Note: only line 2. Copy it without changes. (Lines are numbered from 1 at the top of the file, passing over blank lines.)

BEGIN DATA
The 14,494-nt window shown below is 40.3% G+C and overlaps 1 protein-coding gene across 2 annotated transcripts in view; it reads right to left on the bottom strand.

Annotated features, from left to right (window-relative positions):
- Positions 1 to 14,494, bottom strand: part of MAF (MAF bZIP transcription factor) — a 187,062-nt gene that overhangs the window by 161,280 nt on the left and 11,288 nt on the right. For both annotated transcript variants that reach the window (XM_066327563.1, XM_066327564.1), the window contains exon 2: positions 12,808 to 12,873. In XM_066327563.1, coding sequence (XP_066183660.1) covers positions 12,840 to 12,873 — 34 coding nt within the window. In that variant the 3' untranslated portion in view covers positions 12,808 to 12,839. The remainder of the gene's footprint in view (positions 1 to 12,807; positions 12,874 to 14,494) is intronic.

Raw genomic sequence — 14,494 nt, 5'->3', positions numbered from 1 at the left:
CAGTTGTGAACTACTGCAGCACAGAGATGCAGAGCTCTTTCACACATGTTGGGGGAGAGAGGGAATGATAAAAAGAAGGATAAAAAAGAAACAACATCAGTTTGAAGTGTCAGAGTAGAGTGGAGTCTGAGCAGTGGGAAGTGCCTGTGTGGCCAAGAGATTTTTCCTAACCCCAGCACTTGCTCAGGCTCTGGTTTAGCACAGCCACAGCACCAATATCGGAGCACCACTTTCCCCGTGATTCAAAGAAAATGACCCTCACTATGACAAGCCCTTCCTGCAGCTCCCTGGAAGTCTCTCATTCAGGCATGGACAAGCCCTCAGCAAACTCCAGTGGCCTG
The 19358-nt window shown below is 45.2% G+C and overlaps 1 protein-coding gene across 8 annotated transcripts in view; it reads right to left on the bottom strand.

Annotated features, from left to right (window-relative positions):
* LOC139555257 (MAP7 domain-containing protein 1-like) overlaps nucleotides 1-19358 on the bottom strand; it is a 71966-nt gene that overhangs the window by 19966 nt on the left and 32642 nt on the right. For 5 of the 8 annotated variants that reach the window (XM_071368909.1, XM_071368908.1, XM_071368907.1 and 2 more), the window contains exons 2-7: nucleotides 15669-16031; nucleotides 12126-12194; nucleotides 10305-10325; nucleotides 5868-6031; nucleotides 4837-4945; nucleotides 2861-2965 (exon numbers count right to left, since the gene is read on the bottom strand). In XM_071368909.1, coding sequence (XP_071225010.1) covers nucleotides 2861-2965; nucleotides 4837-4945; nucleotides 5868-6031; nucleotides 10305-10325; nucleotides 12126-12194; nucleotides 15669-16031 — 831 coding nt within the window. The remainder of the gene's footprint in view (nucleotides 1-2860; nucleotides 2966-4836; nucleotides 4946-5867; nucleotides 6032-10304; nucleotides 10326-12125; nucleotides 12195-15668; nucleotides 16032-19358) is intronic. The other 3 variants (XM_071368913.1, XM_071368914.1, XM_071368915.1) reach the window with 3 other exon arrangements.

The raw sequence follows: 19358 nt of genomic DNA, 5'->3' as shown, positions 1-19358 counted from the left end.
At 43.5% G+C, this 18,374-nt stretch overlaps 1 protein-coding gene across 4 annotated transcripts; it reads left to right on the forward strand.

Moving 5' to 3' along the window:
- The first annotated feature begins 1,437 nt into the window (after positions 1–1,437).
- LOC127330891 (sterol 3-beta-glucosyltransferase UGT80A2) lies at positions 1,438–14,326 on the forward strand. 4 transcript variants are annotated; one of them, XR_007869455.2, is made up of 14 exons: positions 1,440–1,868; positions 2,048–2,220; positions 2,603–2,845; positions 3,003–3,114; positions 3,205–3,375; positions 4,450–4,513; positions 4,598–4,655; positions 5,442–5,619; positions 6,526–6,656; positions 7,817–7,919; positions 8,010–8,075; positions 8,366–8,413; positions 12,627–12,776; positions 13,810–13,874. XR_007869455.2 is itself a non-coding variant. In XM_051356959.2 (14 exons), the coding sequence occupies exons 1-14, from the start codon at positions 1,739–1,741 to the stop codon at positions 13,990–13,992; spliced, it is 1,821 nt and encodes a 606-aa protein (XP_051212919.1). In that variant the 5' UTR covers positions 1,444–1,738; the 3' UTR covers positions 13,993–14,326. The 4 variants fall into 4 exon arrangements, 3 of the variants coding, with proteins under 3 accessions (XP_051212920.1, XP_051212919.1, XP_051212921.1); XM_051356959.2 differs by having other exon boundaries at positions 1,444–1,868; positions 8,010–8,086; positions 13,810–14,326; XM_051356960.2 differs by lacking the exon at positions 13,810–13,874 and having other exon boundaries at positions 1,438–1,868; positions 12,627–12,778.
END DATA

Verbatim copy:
Annotated features, from left to right (window-relative positions):